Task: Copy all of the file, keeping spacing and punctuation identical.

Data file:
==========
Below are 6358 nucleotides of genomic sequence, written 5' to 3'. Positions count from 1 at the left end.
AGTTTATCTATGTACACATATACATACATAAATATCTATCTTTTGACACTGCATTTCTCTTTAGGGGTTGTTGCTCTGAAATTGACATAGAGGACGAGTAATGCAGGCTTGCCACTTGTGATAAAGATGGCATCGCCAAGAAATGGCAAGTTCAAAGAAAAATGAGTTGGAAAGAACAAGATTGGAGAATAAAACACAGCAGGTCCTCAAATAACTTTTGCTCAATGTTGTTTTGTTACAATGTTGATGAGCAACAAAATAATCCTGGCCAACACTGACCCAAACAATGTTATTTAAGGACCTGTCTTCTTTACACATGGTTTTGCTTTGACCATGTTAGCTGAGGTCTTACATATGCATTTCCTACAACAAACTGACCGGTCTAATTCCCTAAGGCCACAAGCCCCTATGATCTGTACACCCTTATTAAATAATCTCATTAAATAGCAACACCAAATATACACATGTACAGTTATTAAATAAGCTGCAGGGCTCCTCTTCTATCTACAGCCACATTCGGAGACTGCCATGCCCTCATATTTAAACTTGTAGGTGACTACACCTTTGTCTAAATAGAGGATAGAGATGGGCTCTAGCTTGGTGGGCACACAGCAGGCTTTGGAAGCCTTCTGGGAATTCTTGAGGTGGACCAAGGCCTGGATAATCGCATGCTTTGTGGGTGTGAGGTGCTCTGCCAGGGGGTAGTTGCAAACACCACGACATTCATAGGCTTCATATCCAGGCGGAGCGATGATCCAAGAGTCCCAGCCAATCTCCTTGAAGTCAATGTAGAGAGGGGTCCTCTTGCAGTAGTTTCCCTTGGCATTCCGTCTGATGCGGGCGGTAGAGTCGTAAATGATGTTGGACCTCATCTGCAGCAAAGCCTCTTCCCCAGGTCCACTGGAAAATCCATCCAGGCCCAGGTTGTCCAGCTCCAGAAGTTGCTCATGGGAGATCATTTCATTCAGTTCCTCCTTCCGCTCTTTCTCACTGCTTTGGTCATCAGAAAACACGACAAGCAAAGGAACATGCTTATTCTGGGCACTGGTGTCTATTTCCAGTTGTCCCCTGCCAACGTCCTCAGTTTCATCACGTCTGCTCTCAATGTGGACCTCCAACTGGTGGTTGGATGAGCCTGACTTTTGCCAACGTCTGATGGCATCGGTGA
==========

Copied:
Below are 6358 nucleotides of genomic sequence, written 5' to 3'. Positions count from 1 at the left end.
AGTTTATCTATGTACACATATACATACATAAATATCTATCTTTTGACACTGCATTTCTCTTTAGGGGTTGTTGCTCTGAAATTGACATAGAGGACGAGTAATGCAGGCTTGCCACTTGTGATAAAGATGGCATCGCCAAGAAATGGCAAGTTCAAAGAAAAATGAGTTGGAAAGAACAAGATTGGAGAATAAAACACAGCAGGTCCTCAAATAACTTTTGCTCAATGTTGTTTTGTTACAATGTTGATGAGCAACAAAATAATCCTGGCCAACACTGACCCAAACAATGTTATTTAAGGACCTGTCTTCTTTACACATGGTTTTGCTTTGACCATGTTAGCTGAGGTCTTACATATGCATTTCCTACAACAAACTGACCGGTCTAATTCCCTAAGGCCACAAGCCCCTATGATCTGTACACCCTTATTAAATAATCTCATTAAATAGCAACACCAAATATACACATGTACAGTTATTAAATAAGCTGCAGGGCTCCTCTTCTATCTACAGCCACATTCGGAGACTGCCATGCCCTCATATTTAAACTTGTAGGTGACTACACCTTTGTCTAAATAGAGGATAGAGATGGGCTCTAGCTTGGTGGGCACACAGCAGGCTTTGGAAGCCTTCTGGGAATTCTTGAGGTGGACCAAGGCCTGGATAATCGCATGCTTTGTGGGTGTGAGGTGCTCTGCCAGGGGGTAGTTGCAAACACCACGACATTCATAGGCTTCATATCCAGGCGGAGCGATGATCCAAGAGTCCCAGCCAATCTCCTTGAAGTCAATGTAGAGAGGGGTCCTCTTGCAGTAGTTTCCCTTGGCATTCCGTCTGATGCGGGCGGTAGAGTCGTAAATGATGTTGGACCTCATCTGCAGCAAAGCCTCTTCCCCAGGTCCACTGGAAAATCCATCCAGGCCCAGGTTGTCCAGCTCCAGAAGTTGCTCATGGGAGATCATTTCATTCAGTTCCTCCTTCCGCTCTTTCTCACTGCTTTGGTCATCAGAAAACACGACAAGCAAAGGAACATGCTTATTCTGGGCACTGGTGTCTATTTCCAGTTGTCCCCTGCCAACGTCCTCAGTTTCATCACGTCTGCTCTCAATGTGGACCTCCAACTGGTGGTTGGATGAGCCTGACTTTTGCCAACGTCTGATGGCATCGGTGA